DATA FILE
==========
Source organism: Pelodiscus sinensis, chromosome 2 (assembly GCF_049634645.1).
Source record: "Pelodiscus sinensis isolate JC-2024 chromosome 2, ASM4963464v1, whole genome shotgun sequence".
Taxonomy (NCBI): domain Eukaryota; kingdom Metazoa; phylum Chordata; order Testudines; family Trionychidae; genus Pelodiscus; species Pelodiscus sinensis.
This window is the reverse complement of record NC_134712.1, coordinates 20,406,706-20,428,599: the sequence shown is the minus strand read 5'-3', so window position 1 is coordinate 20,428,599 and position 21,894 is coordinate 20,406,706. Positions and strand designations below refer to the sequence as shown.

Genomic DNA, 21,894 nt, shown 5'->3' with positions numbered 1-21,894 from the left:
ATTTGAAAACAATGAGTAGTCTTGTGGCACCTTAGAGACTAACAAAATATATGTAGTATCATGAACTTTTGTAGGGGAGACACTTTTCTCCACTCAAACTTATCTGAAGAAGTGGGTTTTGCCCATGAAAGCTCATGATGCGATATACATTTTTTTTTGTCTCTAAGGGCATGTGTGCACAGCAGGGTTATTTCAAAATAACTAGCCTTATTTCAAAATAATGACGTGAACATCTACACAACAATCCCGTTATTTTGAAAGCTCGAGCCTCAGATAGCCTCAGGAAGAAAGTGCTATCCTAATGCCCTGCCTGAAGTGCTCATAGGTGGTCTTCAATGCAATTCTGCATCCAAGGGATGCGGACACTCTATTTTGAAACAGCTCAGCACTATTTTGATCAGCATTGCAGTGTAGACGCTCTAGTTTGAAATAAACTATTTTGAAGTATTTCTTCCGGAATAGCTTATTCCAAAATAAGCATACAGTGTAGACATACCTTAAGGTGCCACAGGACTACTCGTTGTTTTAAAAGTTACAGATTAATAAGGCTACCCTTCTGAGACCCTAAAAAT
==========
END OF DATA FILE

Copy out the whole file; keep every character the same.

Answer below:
Source organism: Pelodiscus sinensis, chromosome 2 (assembly GCF_049634645.1).
Source record: "Pelodiscus sinensis isolate JC-2024 chromosome 2, ASM4963464v1, whole genome shotgun sequence".
Taxonomy (NCBI): domain Eukaryota; kingdom Metazoa; phylum Chordata; order Testudines; family Trionychidae; genus Pelodiscus; species Pelodiscus sinensis.
This window is the reverse complement of record NC_134712.1, coordinates 20,406,706-20,428,599: the sequence shown is the minus strand read 5'-3', so window position 1 is coordinate 20,428,599 and position 21,894 is coordinate 20,406,706. Positions and strand designations below refer to the sequence as shown.

Genomic DNA, 21,894 nt, shown 5'->3' with positions numbered 1-21,894 from the left:
ATTTGAAAACAATGAGTAGTCTTGTGGCACCTTAGAGACTAACAAAATATATGTAGTATCATGAACTTTTGTAGGGGAGACACTTTTCTCCACTCAAACTTATCTGAAGAAGTGGGTTTTGCCCATGAAAGCTCATGATGCGATATACATTTTTTTTTGTCTCTAAGGGCATGTGTGCACAGCAGGGTTATTTCAAAATAACTAGCCTTATTTCAAAATAATGACGTGAACATCTACACAACAATCCCGTTATTTTGAAAGCTCGAGCCTCAGATAGCCTCAGGAAGAAAGTGCTATCCTAATGCCCTGCCTGAAGTGCTCATAGGTGGTCTTCAATGCAATTCTGCATCCAAGGGATGCGGACACTCTATTTTGAAACAGCTCAGCACTATTTTGATCAGCATTGCAGTGTAGACGCTCTAGTTTGAAATAAACTATTTTGAAGTATTTCTTCCGGAATAGCTTATTCCAAAATAAGCATACAGTGTAGACATACCTTAAGGTGCCACAGGACTACTCGTTGTTTTAAAAGTTACAGATTAATAAGGCTACCCTTCTGAGACCCTAAAAAT